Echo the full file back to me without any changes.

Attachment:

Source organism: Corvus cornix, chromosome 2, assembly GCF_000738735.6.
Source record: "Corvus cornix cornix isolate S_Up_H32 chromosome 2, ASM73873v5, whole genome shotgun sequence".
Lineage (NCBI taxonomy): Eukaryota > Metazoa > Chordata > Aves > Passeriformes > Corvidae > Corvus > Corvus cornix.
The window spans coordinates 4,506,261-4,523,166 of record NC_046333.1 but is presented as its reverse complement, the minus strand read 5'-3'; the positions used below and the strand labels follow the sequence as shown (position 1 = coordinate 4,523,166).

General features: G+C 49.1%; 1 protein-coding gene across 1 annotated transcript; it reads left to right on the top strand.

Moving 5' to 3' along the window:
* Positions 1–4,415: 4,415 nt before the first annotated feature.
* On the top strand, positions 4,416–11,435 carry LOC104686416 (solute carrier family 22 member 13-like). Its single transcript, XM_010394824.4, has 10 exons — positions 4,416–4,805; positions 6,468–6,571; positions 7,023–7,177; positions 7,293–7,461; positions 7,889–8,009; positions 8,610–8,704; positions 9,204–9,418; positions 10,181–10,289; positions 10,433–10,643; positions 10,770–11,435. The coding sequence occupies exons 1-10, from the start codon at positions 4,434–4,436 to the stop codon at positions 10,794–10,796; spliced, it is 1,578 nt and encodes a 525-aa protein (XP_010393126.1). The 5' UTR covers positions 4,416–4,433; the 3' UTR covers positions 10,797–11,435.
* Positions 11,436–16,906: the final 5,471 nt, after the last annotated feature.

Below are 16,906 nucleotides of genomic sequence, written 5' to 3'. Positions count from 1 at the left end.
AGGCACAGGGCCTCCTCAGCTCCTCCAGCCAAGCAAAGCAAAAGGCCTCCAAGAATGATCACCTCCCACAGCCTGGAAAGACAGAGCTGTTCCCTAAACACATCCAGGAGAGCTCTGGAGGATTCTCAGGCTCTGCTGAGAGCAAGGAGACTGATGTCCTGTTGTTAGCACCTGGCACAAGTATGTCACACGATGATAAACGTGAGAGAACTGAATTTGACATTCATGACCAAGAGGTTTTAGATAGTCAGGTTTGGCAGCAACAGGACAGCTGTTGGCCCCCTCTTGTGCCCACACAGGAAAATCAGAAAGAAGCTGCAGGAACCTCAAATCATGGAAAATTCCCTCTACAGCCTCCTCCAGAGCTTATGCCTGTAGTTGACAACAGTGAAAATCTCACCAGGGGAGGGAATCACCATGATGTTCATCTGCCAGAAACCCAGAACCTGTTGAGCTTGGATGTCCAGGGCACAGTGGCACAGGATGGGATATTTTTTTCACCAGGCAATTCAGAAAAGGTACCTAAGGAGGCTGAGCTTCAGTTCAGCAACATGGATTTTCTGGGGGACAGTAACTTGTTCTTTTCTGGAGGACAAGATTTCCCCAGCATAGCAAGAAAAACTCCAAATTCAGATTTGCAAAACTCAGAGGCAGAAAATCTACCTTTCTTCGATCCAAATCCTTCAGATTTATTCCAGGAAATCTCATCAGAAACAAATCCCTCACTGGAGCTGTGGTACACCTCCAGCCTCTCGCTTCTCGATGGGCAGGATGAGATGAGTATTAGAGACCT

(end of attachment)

Source organism: Corvus cornix, chromosome 2, assembly GCF_000738735.6.
Source record: "Corvus cornix cornix isolate S_Up_H32 chromosome 2, ASM73873v5, whole genome shotgun sequence".
Lineage (NCBI taxonomy): Eukaryota > Metazoa > Chordata > Aves > Passeriformes > Corvidae > Corvus > Corvus cornix.
The window spans coordinates 4,506,261-4,523,166 of record NC_046333.1 but is presented as its reverse complement, the minus strand read 5'-3'; the positions used below and the strand labels follow the sequence as shown (position 1 = coordinate 4,523,166).

General features: G+C 49.1%; 1 protein-coding gene across 1 annotated transcript; it reads left to right on the top strand.

Moving 5' to 3' along the window:
* Positions 1–4,415: 4,415 nt before the first annotated feature.
* On the top strand, positions 4,416–11,435 carry LOC104686416 (solute carrier family 22 member 13-like). Its single transcript, XM_010394824.4, has 10 exons — positions 4,416–4,805; positions 6,468–6,571; positions 7,023–7,177; positions 7,293–7,461; positions 7,889–8,009; positions 8,610–8,704; positions 9,204–9,418; positions 10,181–10,289; positions 10,433–10,643; positions 10,770–11,435. The coding sequence occupies exons 1-10, from the start codon at positions 4,434–4,436 to the stop codon at positions 10,794–10,796; spliced, it is 1,578 nt and encodes a 525-aa protein (XP_010393126.1). The 5' UTR covers positions 4,416–4,433; the 3' UTR covers positions 10,797–11,435.
* Positions 11,436–16,906: the final 5,471 nt, after the last annotated feature.

Below are 16,906 nucleotides of genomic sequence, written 5' to 3'. Positions count from 1 at the left end.
AGGCACAGGGCCTCCTCAGCTCCTCCAGCCAAGCAAAGCAAAAGGCCTCCAAGAATGATCACCTCCCACAGCCTGGAAAGACAGAGCTGTTCCCTAAACACATCCAGGAGAGCTCTGGAGGATTCTCAGGCTCTGCTGAGAGCAAGGAGACTGATGTCCTGTTGTTAGCACCTGGCACAAGTATGTCACACGATGATAAACGTGAGAGAACTGAATTTGACATTCATGACCAAGAGGTTTTAGATAGTCAGGTTTGGCAGCAACAGGACAGCTGTTGGCCCCCTCTTGTGCCCACACAGGAAAATCAGAAAGAAGCTGCAGGAACCTCAAATCATGGAAAATTCCCTCTACAGCCTCCTCCAGAGCTTATGCCTGTAGTTGACAACAGTGAAAATCTCACCAGGGGAGGGAATCACCATGATGTTCATCTGCCAGAAACCCAGAACCTGTTGAGCTTGGATGTCCAGGGCACAGTGGCACAGGATGGGATATTTTTTTCACCAGGCAATTCAGAAAAGGTACCTAAGGAGGCTGAGCTTCAGTTCAGCAACATGGATTTTCTGGGGGACAGTAACTTGTTCTTTTCTGGAGGACAAGATTTCCCCAGCATAGCAAGAAAAACTCCAAATTCAGATTTGCAAAACTCAGAGGCAGAAAATCTACCTTTCTTCGATCCAAATCCTTCAGATTTATTCCAGGAAATCTCATCAGAAACAAATCCCTCACTGGAGCTGTGGTACACCTCCAGCCTCTCGCTTCTCGATGGGCAGGATGAGATGAGTATTAGAGACCT